Carpal Tunnel Syndrome

One of the most common causes of numbness in fingers while sleeping is carpal tunnel syndrome. The carpal tunnel is a “tunnel” that you can feel at the base of your palm and wrist. The median nerve is responsible for sensations in the palm side of your fingers (except the little finger).

Whether you are awake or asleep, if the carpal tunnel pinches this nerve, it will cause sensations of pain, numbness, and itching. It can also lead to decreased grip strength and an inability to tell hot from cold.

Now, the reason for this occurrence can be due to a host of factors. Remember that the problem here is centered to the carpal tunnel, i.e. the space where the median nerve passes through, not the nerve itself. Besides the common cause of pressure to the area, carpal tunnel syndrome can also be caused by trauma done to the wrist that leads to swelling – namely, sprains and fractures.

It can also occur due to an underactive thyroid gland or an overactive pituitary gland. People that suffer from rheumatoid arthritis can feel this as well. Carpal tunnel syndrome can affect people who work with vibrating tools all day and office workers with bad posture. Also, it affects women in pregnancy and menopause because of fluid retention. In rare cases, it can occur due to the development of tumors or cysts in that area.

Other Causes

There are some other causes that may lead to the feeling of numbness in fingers while sleeping. Vitamin B deficiency is one. Vegans and vegetarians often experience this, as well as senior citizens who are fifty years or older.

Additionally, this condition can affect celiac disease and inflammatory bowel disorder patients. This issue is treated by either taking vitamin B supplements.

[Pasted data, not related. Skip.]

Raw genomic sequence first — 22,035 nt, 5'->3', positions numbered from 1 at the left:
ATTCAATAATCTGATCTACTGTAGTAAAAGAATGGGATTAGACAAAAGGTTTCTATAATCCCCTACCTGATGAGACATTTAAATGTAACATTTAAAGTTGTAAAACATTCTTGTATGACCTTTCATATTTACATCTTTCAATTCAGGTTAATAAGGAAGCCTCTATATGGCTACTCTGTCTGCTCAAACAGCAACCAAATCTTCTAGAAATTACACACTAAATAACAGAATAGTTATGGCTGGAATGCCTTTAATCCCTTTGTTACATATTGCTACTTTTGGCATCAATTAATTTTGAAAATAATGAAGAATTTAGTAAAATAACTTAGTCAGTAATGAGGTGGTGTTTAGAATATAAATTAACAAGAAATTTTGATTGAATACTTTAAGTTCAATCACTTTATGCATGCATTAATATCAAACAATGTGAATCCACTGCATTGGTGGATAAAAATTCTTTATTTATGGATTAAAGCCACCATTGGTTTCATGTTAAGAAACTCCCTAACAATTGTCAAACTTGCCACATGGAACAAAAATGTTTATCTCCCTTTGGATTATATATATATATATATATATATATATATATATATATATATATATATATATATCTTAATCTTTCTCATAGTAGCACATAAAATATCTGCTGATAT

People with spinal or brain disorder may also suffer from these issues, as can people who have suffered a stroke. They should only be treated by authorized physicians in light of the potential complications.

When to See a Doctor?

Numbness in your fingers or hand can be caused by a multitude of factors, which would require different treatments. Most often all you have to do is shake your hand and stretch a little, and you will be right as rain. However, there are a couple of factors that may indicate a symptom of something more serious.

You should see a doctor if you have some of the following issues:

  • The numbness persists for a couple of days
  • The numbness spreads to other parts of your body
  • If you feel dizzy or confused
  • If you feel weakness or paralysis in parts of your body
  • If you feel a severe burning sensation that only gets worse

Hopefully, this is not a serious issue. Just remember to stay calm. If necessary, visit your doctor and be completely honest.

 

References:

https://www.ninds.nih.gov/Disorders/Patient-Caregiver-Education/Fact-Sheets/Carpal-Tunnel-Syndrome-Fact-Sheet
https://www.medicalnewstoday.com/articles/324456.php
https://www.cancer.org/treatment/treatments-and-side-effects/physical-side-effects/peripheral-neuropathy/managing-peripheral-neuropathy.html
https://www.medicinenet.com/numbness_fingers/symptoms.htm